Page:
"Plug and play" equipment also helps build in this type of flexibility in a right-sized kitchen. While combi ovens remain one of the most flexible pieces of equipment, ventless pieces like rapid cook ovens and induction burners allow for cooking to happen anywhere at any time.
Rapid cook ovens, in particular, allow operators to produce a diverse range of food — from baked goods to pizzas and protein — with minimal space and infrastructure requirements. Combis alone can replace steamers, convection ovens and various other equipment items if used correctly. Corey-Ferrini has also seen operators use conveyor ovens using impingement heat to toast subs and pizzas and finish pasta dishes.
Sometimes a little creativity is all that's necessary. "Chefs are getting more creative and owners are trying to figure out their recipes and menus around these pieces of equipment," says Corey-Ferrini. "In fact, equipment is driving menus a little more than in the past. It used to be operators would figure out the menu and then go and get all the equipment, but with smaller spaces, that is changing."
Coca has also seen this trend. Some chefs now use combi ovens with smoker options to introduce new menu items without the need for a separate, large and costly piece of equipment. "You won't be able to do authentic Texas barbecue, but it gives you just enough flexibility to change up the menu in a new, exciting way," says Coca. "To me that's a perfect example of innovation."
Though they're not the right equipment for everything, utilizing combis or braising equipment like tilt skillets to replace fryers and kettles is a no-brainer, says Coca. Even adding some water to a pan and braising on top of a griddle.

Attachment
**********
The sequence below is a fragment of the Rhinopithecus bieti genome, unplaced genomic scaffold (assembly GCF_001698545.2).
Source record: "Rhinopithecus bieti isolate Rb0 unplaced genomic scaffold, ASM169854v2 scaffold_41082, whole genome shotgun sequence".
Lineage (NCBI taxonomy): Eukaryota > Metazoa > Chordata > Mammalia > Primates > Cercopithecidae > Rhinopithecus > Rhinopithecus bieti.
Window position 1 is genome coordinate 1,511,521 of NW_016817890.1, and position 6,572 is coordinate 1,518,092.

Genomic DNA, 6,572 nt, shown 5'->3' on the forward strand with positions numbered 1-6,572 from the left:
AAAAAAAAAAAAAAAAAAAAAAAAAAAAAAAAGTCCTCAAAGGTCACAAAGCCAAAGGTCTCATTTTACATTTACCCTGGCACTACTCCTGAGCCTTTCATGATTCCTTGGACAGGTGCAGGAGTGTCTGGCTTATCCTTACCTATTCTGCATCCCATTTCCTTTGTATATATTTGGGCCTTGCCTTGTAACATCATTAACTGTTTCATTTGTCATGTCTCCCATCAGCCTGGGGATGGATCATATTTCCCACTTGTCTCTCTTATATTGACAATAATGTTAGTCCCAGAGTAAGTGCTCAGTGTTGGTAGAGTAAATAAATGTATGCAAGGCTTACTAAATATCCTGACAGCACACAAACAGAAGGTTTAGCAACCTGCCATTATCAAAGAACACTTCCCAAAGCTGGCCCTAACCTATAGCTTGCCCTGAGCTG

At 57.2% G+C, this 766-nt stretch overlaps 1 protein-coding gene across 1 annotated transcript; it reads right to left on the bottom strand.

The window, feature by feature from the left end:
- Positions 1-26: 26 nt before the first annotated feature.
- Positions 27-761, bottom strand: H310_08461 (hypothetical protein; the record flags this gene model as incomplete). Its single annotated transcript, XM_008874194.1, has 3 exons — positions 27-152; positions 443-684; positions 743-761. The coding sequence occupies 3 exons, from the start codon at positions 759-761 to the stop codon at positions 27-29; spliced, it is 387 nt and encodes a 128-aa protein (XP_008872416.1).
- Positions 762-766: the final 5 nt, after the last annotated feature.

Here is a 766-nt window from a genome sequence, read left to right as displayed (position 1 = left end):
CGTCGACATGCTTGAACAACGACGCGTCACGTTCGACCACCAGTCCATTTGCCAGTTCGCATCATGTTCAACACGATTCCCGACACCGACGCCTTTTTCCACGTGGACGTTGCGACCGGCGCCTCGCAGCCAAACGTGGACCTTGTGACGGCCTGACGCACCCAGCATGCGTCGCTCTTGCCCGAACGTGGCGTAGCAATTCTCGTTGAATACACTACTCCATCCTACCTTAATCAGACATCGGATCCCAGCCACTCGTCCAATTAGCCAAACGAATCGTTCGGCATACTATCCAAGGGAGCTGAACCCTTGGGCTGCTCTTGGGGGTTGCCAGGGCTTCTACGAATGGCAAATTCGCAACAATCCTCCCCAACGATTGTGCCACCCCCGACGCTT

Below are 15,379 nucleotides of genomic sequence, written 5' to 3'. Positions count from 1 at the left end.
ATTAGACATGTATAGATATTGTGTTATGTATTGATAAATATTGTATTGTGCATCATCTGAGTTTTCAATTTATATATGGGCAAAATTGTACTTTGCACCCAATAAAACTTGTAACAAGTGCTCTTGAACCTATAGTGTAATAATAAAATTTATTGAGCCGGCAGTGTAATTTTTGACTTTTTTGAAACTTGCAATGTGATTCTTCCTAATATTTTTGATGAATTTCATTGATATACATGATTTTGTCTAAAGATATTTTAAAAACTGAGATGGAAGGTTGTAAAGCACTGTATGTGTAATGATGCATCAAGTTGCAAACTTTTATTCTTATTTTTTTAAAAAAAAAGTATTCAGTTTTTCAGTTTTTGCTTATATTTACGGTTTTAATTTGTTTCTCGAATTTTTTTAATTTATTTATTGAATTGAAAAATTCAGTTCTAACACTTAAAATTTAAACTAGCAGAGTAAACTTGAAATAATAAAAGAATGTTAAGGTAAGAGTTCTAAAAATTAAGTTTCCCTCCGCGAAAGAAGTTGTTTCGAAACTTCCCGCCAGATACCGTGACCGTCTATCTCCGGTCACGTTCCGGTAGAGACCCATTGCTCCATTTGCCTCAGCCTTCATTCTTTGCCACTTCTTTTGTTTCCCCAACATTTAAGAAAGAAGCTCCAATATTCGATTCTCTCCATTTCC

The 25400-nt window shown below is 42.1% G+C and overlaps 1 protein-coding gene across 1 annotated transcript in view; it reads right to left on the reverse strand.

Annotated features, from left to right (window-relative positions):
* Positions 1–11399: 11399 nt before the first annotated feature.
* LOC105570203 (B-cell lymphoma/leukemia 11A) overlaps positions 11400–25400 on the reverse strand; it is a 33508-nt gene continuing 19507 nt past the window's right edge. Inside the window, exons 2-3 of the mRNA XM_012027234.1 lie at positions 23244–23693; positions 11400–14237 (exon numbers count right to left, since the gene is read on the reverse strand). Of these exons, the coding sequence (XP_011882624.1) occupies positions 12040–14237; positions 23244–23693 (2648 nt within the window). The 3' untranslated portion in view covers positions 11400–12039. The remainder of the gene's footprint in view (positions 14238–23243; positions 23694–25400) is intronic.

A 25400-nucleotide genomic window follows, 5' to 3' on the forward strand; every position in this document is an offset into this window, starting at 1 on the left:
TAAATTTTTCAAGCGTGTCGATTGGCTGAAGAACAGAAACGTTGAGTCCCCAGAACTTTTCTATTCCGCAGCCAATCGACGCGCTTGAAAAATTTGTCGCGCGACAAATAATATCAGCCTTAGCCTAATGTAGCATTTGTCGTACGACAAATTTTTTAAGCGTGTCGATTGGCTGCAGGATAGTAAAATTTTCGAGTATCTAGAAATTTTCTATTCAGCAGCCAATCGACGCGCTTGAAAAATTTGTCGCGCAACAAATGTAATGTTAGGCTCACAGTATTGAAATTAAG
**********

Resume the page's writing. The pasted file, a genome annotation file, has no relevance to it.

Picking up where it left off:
While many clients prefer this "plug and play" type of equipment, it can take away from the merchandising of food when you put clunky equipment on the countertops. As a result, Corey-Ferrini will design storage space for these pieces underneath the countertops when the counter is being used for something else. She will also specify countertop holding units that can switch from cold to hot food holding.
"We're creating more counter space now than in the past," says Corey-Ferrini. "Before, we used to have more drop-ins, but now we're switching to flatter countertops to allow these pieces to sit on top."
Visual displays at the front of the house also build in aesthetically appealing flexibility. Refrigerated display cases can also serve as cold storage for build-your-own salad concepts, for instance.
Often times when a designer is brought in to develop a kitchen and other areas of the foodservice environment the operator does not yet have a chef on staff. Also, people change jobs and even careers today. It's the nature of the work force. And culinary professionals are no exception.
It's almost a given that at some point during a kitchen's life span, there will need to be some switching out and a chef who had nothing to do with designing the space will be in charge of it. Often, when a new chef comes into the picture the first thing they might do is try to redesign the whole kitchen to fit their needs, which can be costly and time consuming.